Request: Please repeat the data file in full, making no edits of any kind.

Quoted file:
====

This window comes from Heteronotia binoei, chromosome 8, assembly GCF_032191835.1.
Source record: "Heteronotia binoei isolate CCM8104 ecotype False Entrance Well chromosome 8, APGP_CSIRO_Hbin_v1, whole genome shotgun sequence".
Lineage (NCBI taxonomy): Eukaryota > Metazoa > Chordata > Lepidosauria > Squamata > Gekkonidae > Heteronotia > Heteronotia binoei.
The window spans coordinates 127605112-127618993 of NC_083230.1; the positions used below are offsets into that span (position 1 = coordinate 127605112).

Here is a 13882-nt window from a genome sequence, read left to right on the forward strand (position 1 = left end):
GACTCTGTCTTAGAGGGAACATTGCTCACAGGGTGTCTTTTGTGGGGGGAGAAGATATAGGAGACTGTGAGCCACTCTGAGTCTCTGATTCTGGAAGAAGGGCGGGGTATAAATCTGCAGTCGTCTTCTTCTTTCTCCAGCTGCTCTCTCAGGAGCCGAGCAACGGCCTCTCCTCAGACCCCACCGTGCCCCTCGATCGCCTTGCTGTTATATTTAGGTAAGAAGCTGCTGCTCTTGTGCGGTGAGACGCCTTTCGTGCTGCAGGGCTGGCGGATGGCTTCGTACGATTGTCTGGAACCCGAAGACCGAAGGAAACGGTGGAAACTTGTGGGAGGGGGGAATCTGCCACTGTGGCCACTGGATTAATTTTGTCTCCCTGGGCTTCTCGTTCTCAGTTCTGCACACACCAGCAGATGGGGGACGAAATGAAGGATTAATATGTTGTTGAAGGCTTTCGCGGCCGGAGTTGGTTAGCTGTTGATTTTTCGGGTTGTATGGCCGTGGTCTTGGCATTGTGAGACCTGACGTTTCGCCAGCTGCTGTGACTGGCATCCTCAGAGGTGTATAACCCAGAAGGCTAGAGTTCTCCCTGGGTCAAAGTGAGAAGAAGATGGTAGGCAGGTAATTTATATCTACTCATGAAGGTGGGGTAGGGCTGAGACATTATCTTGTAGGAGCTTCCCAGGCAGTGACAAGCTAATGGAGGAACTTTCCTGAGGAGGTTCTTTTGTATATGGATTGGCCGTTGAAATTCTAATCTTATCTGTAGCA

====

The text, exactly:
This window comes from Heteronotia binoei, chromosome 8, assembly GCF_032191835.1.
Source record: "Heteronotia binoei isolate CCM8104 ecotype False Entrance Well chromosome 8, APGP_CSIRO_Hbin_v1, whole genome shotgun sequence".
Lineage (NCBI taxonomy): Eukaryota > Metazoa > Chordata > Lepidosauria > Squamata > Gekkonidae > Heteronotia > Heteronotia binoei.
The window spans coordinates 127605112-127618993 of NC_083230.1; the positions used below are offsets into that span (position 1 = coordinate 127605112).

Here is a 13882-nt window from a genome sequence, read left to right on the forward strand (position 1 = left end):
GACTCTGTCTTAGAGGGAACATTGCTCACAGGGTGTCTTTTGTGGGGGGAGAAGATATAGGAGACTGTGAGCCACTCTGAGTCTCTGATTCTGGAAGAAGGGCGGGGTATAAATCTGCAGTCGTCTTCTTCTTTCTCCAGCTGCTCTCTCAGGAGCCGAGCAACGGCCTCTCCTCAGACCCCACCGTGCCCCTCGATCGCCTTGCTGTTATATTTAGGTAAGAAGCTGCTGCTCTTGTGCGGTGAGACGCCTTTCGTGCTGCAGGGCTGGCGGATGGCTTCGTACGATTGTCTGGAACCCGAAGACCGAAGGAAACGGTGGAAACTTGTGGGAGGGGGGAATCTGCCACTGTGGCCACTGGATTAATTTTGTCTCCCTGGGCTTCTCGTTCTCAGTTCTGCACACACCAGCAGATGGGGGACGAAATGAAGGATTAATATGTTGTTGAAGGCTTTCGCGGCCGGAGTTGGTTAGCTGTTGATTTTTCGGGTTGTATGGCCGTGGTCTTGGCATTGTGAGACCTGACGTTTCGCCAGCTGCTGTGACTGGCATCCTCAGAGGTGTATAACCCAGAAGGCTAGAGTTCTCCCTGGGTCAAAGTGAGAAGAAGATGGTAGGCAGGTAATTTATATCTACTCATGAAGGTGGGGTAGGGCTGAGACATTATCTTGTAGGAGCTTCCCAGGCAGTGACAAGCTAATGGAGGAACTTTCCTGAGGAGGTTCTTTTGTATATGGATTGGCCGTTGAAATTCTAATCTTATCTGTAGCA